After the barrage went down with unknown results I moved forward. My first contact with the Dutch was a small HMG crew hiding out in the woods. I would have to march over fences and barbed wire to bypass the obvious trap that the road represented to get to that treeline. Off I went.



The SS units moved forward and more Dutch appeared in the fruit vineyards and to the south. I would be in for a fight and my units opened up. Further to the rear I unloaded my troops and moved my trucks to the back so as to avoid having them blown up for easy points to my opponent. Dutch artillery was raining down now and the ground was becoming pockmarked with explosions. Some of my men retreated so I had to move leaders up to rally them next turn.

Moving forward my upfront German units spot the command post of Lt. Vos of the Dutch army and his units firmly entrenched in a bunker system. I coordinate my artillery to drop right on his location and maybe shake him up a little to reduce his command rating. Hunkered down in the Kruiponder Farm my artillery blasts have little effect from the great distance they are firing.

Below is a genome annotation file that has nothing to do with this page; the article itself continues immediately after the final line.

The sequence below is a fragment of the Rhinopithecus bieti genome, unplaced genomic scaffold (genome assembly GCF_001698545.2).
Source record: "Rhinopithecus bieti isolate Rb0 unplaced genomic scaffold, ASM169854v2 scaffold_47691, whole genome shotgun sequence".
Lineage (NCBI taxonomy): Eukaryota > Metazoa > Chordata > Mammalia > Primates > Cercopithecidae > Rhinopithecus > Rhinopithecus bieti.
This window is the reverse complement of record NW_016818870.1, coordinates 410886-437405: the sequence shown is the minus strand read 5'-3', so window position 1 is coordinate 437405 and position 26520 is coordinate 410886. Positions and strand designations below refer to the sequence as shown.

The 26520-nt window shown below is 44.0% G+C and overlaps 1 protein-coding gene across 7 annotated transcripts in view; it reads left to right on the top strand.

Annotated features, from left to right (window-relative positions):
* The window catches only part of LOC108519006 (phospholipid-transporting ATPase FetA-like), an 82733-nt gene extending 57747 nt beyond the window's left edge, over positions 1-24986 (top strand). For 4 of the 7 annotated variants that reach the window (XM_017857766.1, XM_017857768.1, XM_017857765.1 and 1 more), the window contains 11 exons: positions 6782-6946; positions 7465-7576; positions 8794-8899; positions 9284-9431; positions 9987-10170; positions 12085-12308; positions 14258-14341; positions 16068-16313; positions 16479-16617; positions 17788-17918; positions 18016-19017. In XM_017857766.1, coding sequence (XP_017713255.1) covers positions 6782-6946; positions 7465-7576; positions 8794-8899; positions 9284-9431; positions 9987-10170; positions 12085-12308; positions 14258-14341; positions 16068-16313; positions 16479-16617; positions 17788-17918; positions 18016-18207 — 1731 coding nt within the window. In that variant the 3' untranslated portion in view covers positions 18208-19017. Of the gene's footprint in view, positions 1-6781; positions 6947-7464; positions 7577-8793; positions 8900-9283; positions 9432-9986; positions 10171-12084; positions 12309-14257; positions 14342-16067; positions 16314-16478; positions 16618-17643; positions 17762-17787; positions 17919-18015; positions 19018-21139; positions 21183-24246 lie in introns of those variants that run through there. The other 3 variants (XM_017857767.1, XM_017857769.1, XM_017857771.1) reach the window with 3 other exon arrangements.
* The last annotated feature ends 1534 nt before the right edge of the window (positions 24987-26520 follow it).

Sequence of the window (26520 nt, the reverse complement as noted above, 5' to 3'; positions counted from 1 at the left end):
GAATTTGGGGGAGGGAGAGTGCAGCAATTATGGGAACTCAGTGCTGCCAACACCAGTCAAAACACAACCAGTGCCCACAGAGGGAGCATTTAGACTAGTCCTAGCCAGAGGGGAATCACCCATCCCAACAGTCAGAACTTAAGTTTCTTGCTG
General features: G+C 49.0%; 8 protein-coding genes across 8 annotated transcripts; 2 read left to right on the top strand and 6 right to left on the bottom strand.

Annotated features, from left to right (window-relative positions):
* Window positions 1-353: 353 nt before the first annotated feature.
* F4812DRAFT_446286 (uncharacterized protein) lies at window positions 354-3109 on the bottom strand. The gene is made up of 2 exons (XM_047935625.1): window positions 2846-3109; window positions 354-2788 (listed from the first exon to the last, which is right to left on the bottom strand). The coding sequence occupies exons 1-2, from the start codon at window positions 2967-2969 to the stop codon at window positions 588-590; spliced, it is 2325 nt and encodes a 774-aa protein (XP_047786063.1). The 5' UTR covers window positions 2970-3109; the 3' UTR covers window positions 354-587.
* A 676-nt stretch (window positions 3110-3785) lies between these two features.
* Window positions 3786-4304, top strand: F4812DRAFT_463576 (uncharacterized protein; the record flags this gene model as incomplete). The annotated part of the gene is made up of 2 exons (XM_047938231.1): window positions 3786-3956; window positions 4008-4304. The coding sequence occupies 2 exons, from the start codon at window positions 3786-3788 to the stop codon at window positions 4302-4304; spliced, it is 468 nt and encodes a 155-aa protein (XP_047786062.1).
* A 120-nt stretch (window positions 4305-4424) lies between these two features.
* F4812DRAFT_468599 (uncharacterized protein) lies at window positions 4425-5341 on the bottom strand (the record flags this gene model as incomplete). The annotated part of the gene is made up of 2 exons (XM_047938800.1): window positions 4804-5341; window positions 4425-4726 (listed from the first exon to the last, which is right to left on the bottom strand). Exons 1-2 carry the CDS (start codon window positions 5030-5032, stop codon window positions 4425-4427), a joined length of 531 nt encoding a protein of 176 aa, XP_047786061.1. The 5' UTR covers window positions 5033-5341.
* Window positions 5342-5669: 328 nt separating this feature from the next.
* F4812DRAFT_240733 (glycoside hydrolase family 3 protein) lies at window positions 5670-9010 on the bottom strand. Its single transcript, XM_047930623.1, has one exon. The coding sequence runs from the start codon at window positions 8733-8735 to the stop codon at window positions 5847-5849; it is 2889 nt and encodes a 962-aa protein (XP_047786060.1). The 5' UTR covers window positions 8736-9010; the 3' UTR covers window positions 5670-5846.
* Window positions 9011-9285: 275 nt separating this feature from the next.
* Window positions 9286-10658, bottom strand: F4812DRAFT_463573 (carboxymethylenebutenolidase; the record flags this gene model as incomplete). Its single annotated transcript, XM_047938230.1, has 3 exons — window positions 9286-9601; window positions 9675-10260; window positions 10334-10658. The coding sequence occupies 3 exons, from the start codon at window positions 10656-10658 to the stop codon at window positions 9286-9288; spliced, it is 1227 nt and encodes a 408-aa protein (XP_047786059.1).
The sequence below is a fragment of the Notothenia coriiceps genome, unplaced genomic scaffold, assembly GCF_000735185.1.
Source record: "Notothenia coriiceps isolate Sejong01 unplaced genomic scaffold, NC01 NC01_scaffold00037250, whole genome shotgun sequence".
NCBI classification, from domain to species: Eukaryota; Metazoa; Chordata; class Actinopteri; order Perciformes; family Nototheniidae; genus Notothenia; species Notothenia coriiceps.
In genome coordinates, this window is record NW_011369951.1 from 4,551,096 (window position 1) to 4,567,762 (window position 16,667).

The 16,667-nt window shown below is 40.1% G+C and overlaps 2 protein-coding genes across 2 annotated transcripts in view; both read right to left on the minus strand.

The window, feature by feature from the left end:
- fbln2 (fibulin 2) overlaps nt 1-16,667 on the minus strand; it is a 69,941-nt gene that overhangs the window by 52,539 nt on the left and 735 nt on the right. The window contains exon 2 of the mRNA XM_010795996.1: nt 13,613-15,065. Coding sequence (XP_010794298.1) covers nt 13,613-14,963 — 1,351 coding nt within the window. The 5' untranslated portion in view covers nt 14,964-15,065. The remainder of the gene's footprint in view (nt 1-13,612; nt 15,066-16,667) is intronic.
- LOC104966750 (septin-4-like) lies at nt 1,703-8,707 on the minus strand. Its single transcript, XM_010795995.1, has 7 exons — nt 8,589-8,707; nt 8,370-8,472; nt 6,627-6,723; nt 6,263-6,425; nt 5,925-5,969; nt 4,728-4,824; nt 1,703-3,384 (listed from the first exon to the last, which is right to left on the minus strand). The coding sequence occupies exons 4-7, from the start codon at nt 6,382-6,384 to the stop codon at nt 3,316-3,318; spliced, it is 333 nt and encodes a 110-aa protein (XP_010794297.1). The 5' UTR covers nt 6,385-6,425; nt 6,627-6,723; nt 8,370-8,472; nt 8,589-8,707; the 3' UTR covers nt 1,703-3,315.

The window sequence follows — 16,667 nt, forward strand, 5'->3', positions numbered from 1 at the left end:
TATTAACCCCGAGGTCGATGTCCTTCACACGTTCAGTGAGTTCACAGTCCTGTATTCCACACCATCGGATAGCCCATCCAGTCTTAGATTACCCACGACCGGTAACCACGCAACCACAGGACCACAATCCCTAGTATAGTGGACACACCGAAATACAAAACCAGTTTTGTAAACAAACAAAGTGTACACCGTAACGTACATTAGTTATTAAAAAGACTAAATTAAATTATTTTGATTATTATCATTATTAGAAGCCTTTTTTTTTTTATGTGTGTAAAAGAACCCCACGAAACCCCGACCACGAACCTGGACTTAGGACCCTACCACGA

Things are starting to heat up now. To the south of the main approach along the ride the German SS units send a couple of platoons south to assault Dutch positions there and secure the left flank so that the road can be cleared. The odds are heavily in my favor and the Germans take the southern orchard.


Advanced units of the SS push forward with the road clear and run into the rear Dutch gun emplacements.



As time runs low I realize I did not push far enough ahead fast enough. My frontal attack is too thinned out as I am harassed from the side by the Dutch. Germans units push onward and soon the 300 point objective is in my sites. I have broken through to the weak Dutch rear forces and the road is open but how open? With Fog of War on I find myself tentative to sacrifice men to find out. We take Anna's House and prepare to launch ahead. Waiting another turn may cost me the speed I need though.